In a small street-side cafe deep within Hanoi’s labyrinthine Old Quarter, a group of middle-aged men sit drinking bitter iced tea, swapping stories, and smoking from a huge bamboo water pipe. Their attention is caught by a foreign tourist ordering a drink at a nearby table, and one of them beckons in broken English for him to join the group.
“You smoke, my friend?” he asks, pointing to the pipe. “It’s very good. Very strong. Makes you strong too.” Apologetic, the visitor refuses. “But you are in Vietnam,” the man insists, breaking into a broad gap-filled smile of yellowing teeth. “Men smoke here.”
In Vietnam, the consumption of tobacco has a longstanding history: from the traditional chewing of tobacco leaves, to the unstoppable rise of manufactured cigarettes in the late 20th century, to the recently growing taste for shisha. As home to over 15 million smokers, Vietnam is one of the 15 top consumers of tobacco in the world.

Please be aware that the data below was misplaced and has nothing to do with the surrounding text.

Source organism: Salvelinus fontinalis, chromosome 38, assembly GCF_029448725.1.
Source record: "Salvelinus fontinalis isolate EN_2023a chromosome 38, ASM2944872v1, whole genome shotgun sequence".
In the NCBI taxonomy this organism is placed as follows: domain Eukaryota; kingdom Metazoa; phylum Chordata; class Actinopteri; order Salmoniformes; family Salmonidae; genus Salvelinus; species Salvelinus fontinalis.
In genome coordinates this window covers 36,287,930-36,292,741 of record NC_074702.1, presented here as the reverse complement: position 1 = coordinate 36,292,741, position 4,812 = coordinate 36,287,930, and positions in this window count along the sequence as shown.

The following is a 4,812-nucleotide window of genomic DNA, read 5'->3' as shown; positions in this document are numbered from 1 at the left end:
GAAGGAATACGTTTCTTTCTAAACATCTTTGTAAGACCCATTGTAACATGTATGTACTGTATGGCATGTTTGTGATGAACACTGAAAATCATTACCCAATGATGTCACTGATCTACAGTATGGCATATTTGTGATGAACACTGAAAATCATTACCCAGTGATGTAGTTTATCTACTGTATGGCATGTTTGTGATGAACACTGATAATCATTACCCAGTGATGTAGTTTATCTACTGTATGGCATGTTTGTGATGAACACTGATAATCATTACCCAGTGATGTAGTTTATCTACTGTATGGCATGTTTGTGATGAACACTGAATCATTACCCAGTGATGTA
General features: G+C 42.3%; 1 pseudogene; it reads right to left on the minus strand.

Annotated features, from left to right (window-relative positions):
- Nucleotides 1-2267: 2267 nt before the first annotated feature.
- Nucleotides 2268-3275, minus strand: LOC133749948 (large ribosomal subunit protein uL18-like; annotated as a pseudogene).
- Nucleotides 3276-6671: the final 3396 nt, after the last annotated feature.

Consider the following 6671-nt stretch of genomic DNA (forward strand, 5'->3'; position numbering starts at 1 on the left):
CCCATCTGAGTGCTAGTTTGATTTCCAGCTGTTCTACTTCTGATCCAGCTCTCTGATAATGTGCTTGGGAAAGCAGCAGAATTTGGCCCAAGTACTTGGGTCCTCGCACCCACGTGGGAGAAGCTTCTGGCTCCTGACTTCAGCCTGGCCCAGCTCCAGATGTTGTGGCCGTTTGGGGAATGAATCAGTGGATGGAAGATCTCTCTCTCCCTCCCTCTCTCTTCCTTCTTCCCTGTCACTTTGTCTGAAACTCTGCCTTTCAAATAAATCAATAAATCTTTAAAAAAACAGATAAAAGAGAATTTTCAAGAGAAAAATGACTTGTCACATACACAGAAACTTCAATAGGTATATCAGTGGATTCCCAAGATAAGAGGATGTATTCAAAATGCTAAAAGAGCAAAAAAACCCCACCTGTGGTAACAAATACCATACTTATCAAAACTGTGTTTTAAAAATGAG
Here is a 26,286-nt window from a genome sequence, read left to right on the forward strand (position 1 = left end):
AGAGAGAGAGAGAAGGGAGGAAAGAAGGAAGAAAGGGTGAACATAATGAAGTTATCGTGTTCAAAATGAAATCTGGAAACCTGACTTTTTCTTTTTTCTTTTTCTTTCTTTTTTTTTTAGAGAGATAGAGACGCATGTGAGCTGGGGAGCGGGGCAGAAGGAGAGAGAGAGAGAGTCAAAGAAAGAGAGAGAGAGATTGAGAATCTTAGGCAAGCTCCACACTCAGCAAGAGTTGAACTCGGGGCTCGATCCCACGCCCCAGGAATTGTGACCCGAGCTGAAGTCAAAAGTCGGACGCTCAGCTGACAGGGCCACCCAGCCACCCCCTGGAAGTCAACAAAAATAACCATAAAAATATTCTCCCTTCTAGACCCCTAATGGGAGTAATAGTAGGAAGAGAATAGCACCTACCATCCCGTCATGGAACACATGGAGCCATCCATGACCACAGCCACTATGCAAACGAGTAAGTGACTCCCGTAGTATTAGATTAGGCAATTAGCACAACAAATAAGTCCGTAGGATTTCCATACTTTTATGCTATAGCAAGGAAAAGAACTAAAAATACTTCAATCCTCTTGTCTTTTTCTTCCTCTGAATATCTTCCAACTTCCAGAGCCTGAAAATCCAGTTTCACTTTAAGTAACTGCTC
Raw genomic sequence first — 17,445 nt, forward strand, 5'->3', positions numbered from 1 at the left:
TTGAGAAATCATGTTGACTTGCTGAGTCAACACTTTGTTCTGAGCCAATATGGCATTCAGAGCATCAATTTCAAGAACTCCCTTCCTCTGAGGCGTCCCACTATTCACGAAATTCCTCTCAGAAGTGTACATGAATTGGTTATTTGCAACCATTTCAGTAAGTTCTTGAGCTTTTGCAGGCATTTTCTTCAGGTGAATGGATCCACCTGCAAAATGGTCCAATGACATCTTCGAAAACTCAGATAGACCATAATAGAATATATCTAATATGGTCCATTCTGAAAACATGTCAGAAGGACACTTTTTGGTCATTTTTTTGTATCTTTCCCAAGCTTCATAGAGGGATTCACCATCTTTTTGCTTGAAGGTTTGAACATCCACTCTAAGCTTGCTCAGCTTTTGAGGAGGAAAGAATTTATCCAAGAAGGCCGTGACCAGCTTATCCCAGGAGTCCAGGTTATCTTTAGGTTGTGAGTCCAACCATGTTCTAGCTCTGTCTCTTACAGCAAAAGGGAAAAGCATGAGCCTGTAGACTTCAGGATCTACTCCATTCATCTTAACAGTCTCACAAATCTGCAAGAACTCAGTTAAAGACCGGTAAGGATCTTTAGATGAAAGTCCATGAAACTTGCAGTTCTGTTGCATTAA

Last year, the County Council unanimously approved a bill to raise the age of sale of tobacco products to 21. That measure, Hawaii County Ordinance 13-124, takes effect Tuesday, July 1, 2014.
The law prohibits the distribution of tobacco products, including electronic smoking devices, to underage customers born after June 30, 1996.
Retailers need to be aware that anyone who is born after June 30, 1996 is prohibited from purchasing tobacco products or electronic smoking devices until they are 21 years of age.
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